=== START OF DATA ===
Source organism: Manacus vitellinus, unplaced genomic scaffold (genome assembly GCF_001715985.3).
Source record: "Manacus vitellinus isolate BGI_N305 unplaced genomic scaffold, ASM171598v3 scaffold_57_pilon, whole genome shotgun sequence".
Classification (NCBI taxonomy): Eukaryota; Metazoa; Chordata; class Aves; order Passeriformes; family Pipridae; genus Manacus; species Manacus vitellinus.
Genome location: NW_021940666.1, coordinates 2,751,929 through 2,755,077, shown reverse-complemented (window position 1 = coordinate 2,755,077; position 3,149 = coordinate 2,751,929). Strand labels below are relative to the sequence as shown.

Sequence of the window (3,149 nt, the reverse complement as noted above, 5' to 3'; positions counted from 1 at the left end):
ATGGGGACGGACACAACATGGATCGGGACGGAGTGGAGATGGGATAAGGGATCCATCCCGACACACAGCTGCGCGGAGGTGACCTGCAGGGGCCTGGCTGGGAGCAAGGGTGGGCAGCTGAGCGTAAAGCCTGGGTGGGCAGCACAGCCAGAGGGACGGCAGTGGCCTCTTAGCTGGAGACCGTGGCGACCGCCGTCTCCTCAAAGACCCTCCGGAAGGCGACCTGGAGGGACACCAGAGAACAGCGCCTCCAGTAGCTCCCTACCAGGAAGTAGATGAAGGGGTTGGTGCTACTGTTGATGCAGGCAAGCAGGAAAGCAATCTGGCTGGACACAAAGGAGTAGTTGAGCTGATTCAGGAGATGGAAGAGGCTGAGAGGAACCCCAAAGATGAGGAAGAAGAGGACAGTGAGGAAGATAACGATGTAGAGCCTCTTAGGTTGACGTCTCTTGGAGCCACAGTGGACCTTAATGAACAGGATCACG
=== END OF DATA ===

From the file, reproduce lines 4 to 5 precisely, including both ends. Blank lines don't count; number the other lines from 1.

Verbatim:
Genome location: NW_021940666.1, coordinates 2,751,929 through 2,755,077, shown reverse-complemented (window position 1 = coordinate 2,755,077; position 3,149 = coordinate 2,751,929). Strand labels below are relative to the sequence as shown.

Sequence of the window (3,149 nt, the reverse complement as noted above, 5' to 3'; positions counted from 1 at the left end):